Lost in the Movies: The House of Mirth

The House of Mirth

#77 in Best of the 21st Century?, a series counting down the most acclaimed films of the previous decade.

Though helmed by a bona-fide auteur, House of Mirth fits snugly inside the conventions of the art-film adaptation style, the elegance for which "Masterpiece Theatre" and Merchant-Ivory are bywords, and which those who don't like can tag, with Truffautlike scorn, "the tradition of quality." Some have tried to read a "queer eye" subversion into Terence Davies' handling of the material, but viewers not keyed in to the director's idiosyncrasies (myself, for example) will see a more or less faithful handling of Edith Wharton's source novel, gracefully executed without seeking the propulsive vision Martin Scorsese brought to Wharton in his 1993 Age of Innocence. (In that film, the ornate and coded appearances and behaviors of society are filtered through the rapid-fire, visceral sensibilities of the director; some were impressed by the friction, some didn't notice, and others found the combination incongrous - like Jonathan Rosenbaum, whose characterization of Scorsese led to angry letters and, fifteen years later, a fascinating blog thread which Rosenbaum himself eventually joined. But I digress...) On the aforementioned thread, Arthur S. notes that Scorsese's film is "a rare film which adopts the novelistic narrative rather than the old standby of make the book a play and shoot the play"; though Davies' film has been praised for its cinematic qualities, its approach struck me as very much the latter. (Quickly defined: the cinematic approach emphasizes uniquely filmic qualities, such as editing, camera manipulation, or intimate and/or complex visual viewpoints; usually the "cinematic" will stress presentation rather than text, at least compared to a play.) However, this observation should not be taken as a thorough-going criticism: there are virtues in the "theatrical" on film, and Davies makes the most of them.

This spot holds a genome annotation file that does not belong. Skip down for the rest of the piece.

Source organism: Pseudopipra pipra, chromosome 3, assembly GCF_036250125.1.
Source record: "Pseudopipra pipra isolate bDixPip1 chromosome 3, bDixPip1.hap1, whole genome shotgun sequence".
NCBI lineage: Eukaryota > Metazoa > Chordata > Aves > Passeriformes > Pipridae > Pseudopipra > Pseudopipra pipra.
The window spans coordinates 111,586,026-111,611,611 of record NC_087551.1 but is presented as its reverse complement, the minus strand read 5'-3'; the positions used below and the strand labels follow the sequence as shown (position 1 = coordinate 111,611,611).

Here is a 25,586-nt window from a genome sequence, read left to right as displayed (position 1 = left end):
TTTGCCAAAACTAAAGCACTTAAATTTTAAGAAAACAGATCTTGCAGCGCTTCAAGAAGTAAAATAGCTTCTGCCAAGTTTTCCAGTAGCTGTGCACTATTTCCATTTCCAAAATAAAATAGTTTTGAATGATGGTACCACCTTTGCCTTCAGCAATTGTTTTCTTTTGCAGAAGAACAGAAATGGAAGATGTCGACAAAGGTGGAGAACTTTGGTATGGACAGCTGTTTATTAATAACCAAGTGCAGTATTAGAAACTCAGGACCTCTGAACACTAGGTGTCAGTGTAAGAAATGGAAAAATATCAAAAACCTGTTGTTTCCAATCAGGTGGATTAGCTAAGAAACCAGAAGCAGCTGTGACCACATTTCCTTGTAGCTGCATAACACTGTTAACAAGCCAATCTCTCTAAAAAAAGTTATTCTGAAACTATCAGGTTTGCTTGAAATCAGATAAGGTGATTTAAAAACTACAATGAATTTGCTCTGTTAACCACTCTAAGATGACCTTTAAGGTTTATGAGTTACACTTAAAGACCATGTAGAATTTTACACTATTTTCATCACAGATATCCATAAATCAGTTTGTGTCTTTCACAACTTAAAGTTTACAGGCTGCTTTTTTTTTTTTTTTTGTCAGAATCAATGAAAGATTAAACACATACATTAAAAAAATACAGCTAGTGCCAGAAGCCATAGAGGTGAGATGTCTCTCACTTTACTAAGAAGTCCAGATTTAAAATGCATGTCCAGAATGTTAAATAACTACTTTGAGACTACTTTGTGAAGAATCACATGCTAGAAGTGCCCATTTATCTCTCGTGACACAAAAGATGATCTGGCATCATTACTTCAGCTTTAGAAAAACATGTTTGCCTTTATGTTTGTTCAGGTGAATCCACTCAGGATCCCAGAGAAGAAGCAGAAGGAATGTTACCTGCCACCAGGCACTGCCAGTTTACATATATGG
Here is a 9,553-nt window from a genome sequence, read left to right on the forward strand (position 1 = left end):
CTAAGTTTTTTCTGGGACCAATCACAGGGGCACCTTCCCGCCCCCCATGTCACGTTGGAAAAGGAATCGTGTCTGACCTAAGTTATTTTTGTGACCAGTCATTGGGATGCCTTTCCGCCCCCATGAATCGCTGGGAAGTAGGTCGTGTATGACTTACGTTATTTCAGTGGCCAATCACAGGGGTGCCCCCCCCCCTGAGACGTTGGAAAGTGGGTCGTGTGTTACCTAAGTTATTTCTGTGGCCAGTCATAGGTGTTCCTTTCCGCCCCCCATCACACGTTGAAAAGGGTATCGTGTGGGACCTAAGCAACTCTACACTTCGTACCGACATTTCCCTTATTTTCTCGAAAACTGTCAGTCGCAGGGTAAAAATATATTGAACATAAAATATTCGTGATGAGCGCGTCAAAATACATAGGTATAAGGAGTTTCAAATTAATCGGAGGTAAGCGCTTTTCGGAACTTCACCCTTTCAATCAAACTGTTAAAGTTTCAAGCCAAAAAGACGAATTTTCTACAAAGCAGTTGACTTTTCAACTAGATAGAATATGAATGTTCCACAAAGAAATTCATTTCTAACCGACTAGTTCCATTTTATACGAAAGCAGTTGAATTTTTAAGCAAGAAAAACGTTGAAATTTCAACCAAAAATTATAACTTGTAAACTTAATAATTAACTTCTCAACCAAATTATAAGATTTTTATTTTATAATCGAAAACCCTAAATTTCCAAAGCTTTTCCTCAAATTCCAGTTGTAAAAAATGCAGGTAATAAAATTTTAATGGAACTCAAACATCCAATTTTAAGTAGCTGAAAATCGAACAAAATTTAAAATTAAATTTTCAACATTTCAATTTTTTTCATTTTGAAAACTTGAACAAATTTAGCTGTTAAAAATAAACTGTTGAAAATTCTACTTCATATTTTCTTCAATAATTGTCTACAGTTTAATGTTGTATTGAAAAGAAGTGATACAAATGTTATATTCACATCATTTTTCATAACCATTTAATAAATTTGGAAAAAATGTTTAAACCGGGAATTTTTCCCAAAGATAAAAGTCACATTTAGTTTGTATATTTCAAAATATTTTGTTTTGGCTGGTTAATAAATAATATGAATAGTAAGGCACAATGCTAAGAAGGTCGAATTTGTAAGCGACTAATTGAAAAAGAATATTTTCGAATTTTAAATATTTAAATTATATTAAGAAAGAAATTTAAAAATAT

That said, there are also missed opportunities. I read the book many years ago, and details were hazy before I watched the movie, but there was one moment I vividly recalled. Lily Bart (Gillian Anderson) is our protagonist - she is a young woman whose stubborn sense of honor ironically gets her condemned as dishonorable by the hypocritical New York society of 100 years ago. The story, in both film and book, conveys her slips through a series of events - operas, cruises, genteel parties, summer getaways. In this particular scene, Lily is making an appearance in a "tableaux vivant." This is a staged reproduction of a famous painting - and her appearance both creates a mini-scandal and impresses the audience for somehow encapsulating her essence; one woman observes, "it makes her look like the real Lily." This is potentially a very "cinematic" scene - imagine my surprise when Davies brushes right past it in the film! The movie does not set up the incident at all, changes the reference from the specificity of "Mrs. Richard Bennett Lloyd" to Watteau's more generic "Summer" and cuts the whole sequence down to about twenty seconds. In her insightful overview of the film and its process of adaptation, Stacia of She Blogged at Night notes, "director Davies says in the commentary that he reduced the tableaux to a minimum because he didn't think contemporary viewers would know what a tableau vivant was." It seems a lost chance to encapsulate Lily in a vivid cinemoment, yet all of this does point to Davies' overall approach.

Despite the obvious care given to sets, props, and costumes he is not really interested in set pieces (the few that pop up are usually transitional moments; oftentimes, as with the silhouetted train station which opens the film, there is something theatrical even about the visual flourishes). The focus of the movie is on the dialogue, the subtext beneath the dialogue, and - here's where the movie can certainly be called "cinematic" - the way thoughts and feelings flicker across the actors' expressions in close-up. This works in light of the source material, because Wharton's world is one of artificiality - but an artificiality with very real consequences. In this sense, the slight staginess of certain sequences, the air of putting on a show and playing a role (these are not naturalistic performances), the languid placidity of the style, are all beneficial. They convey the sequestered, heightened nature of Lily's world in a way that a more "realistic" style might not, in a sense that a more stylish rendering might miss. However, it could be said that the same approach does not work quite as well once Lily slides into poverty; somehow her desperation seems too genteel - a more raw, unstable, "exposed" aesthetic might shock us alongside Lily, and makes us feel her disorientation more acutely. As it is, we are still moved because of Gillian Anderson's performance, but Davies' staging remains a minor setback.